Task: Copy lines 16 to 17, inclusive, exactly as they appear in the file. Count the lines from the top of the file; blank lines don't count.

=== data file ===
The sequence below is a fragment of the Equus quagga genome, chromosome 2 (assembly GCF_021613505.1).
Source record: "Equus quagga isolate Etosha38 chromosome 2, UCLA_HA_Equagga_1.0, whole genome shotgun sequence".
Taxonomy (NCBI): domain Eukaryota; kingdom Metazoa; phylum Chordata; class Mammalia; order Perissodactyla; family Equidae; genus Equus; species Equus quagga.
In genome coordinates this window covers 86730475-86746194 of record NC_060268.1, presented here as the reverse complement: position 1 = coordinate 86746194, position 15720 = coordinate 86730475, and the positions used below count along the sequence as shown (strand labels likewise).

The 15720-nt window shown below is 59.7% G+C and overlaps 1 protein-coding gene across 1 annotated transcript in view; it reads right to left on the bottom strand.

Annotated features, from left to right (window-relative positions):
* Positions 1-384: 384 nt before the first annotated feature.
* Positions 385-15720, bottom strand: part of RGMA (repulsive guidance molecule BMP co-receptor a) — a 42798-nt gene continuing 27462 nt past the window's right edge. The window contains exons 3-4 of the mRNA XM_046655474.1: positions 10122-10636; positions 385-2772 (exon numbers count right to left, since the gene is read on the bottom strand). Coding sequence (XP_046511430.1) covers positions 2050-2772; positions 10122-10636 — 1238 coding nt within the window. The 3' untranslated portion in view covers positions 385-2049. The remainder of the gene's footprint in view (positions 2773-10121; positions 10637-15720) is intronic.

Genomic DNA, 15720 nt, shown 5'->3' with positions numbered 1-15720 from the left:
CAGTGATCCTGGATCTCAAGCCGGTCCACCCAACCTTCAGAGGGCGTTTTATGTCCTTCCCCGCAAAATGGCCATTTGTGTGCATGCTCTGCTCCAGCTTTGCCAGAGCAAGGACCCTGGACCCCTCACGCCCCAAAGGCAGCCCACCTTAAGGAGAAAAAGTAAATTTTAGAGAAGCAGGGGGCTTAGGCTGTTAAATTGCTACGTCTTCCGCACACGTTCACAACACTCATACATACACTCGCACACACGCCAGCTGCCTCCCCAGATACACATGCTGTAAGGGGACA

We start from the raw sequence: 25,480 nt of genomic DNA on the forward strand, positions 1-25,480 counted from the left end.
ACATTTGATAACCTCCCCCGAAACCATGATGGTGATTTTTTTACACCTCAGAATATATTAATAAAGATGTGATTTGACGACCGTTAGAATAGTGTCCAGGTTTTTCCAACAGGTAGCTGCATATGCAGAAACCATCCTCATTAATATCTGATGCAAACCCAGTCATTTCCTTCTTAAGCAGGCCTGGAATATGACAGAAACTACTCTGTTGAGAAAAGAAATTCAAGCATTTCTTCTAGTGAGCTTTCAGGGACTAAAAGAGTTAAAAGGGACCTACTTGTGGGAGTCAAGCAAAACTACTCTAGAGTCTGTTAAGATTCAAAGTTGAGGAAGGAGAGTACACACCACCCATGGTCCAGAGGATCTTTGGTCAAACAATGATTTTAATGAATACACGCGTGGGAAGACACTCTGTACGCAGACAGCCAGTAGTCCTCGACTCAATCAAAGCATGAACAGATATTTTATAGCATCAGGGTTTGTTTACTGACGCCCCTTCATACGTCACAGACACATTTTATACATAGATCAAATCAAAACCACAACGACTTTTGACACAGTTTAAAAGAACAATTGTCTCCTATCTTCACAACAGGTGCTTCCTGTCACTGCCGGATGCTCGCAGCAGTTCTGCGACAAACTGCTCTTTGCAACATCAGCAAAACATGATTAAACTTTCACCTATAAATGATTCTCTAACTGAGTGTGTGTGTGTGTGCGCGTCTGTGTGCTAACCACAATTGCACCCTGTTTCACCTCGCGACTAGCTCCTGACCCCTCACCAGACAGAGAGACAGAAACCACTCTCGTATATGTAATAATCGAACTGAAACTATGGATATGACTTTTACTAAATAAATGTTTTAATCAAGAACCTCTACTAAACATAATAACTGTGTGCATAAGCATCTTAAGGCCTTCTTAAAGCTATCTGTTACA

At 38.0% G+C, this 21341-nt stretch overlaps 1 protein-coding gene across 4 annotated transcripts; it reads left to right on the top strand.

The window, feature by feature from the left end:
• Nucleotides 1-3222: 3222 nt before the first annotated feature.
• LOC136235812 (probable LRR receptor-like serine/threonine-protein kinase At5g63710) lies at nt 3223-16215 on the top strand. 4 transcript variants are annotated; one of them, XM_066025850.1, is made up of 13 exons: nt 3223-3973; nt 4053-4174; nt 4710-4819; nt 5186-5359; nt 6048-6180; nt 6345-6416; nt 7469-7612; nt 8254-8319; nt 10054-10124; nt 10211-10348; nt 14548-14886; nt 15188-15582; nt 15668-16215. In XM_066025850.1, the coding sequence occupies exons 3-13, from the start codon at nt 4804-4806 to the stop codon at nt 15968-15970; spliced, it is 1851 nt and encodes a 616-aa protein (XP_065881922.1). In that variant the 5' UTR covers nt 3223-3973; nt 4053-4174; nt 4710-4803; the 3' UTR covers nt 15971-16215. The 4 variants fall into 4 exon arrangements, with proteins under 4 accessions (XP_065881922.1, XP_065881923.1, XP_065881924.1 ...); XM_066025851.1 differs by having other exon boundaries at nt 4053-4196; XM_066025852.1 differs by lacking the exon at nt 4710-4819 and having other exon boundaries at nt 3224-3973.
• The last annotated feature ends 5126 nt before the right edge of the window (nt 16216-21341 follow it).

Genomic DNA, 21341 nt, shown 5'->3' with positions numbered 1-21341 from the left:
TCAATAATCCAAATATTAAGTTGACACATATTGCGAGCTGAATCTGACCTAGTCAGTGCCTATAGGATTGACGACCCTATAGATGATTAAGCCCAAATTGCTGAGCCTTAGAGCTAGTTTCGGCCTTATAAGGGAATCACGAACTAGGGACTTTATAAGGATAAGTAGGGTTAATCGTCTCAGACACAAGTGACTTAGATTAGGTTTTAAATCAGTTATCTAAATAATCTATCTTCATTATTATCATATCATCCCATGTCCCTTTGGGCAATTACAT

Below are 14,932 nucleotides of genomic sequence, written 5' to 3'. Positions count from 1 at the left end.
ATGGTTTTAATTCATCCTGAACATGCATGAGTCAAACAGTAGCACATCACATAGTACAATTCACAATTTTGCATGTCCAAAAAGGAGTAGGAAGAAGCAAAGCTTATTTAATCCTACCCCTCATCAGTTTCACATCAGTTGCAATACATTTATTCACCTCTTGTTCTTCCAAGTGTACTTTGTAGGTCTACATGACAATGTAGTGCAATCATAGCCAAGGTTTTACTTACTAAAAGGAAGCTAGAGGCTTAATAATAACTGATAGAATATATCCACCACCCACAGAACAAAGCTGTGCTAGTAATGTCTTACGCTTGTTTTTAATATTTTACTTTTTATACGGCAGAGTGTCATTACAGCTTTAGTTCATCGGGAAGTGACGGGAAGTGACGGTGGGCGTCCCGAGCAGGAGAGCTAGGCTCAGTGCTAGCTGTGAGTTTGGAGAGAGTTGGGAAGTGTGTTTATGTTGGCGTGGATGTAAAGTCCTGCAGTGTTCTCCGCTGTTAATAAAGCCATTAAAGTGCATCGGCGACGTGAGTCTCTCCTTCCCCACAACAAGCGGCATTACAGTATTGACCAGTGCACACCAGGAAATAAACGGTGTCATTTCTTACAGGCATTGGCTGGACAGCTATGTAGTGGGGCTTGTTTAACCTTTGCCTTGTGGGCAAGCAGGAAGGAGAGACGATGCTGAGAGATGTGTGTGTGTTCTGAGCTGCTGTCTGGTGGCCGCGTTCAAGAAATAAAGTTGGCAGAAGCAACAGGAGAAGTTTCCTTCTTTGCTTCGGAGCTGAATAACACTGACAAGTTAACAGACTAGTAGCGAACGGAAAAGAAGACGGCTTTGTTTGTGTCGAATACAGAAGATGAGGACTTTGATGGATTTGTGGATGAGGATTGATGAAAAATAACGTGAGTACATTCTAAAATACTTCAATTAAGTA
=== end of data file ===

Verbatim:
• LOC136235812 (probable LRR receptor-like serine/threonine-protein kinase At5g63710) lies at nt 3223-16215 on the top strand. 4 transcript variants are annotated; one of them, XM_066025850.1, is made up of 13 exons: nt 3223-3973; nt 4053-4174; nt 4710-4819; nt 5186-5359; nt 6048-6180; nt 6345-6416; nt 7469-7612; nt 8254-8319; nt 10054-10124; nt 10211-10348; nt 14548-14886; nt 15188-15582; nt 15668-16215. In XM_066025850.1, the coding sequence occupies exons 3-13, from the start codon at nt 4804-4806 to the stop codon at nt 15968-15970; spliced, it is 1851 nt and encodes a 616-aa protein (XP_065881922.1). In that variant the 5' UTR covers nt 3223-3973; nt 4053-4174; nt 4710-4803; the 3' UTR covers nt 15971-16215. The 4 variants fall into 4 exon arrangements, with proteins under 4 accessions (XP_065881922.1, XP_065881923.1, XP_065881924.1 ...); XM_066025851.1 differs by having other exon boundaries at nt 4053-4196; XM_066025852.1 differs by lacking the exon at nt 4710-4819 and having other exon boundaries at nt 3224-3973.
• The last annotated feature ends 5126 nt before the right edge of the window (nt 16216-21341 follow it).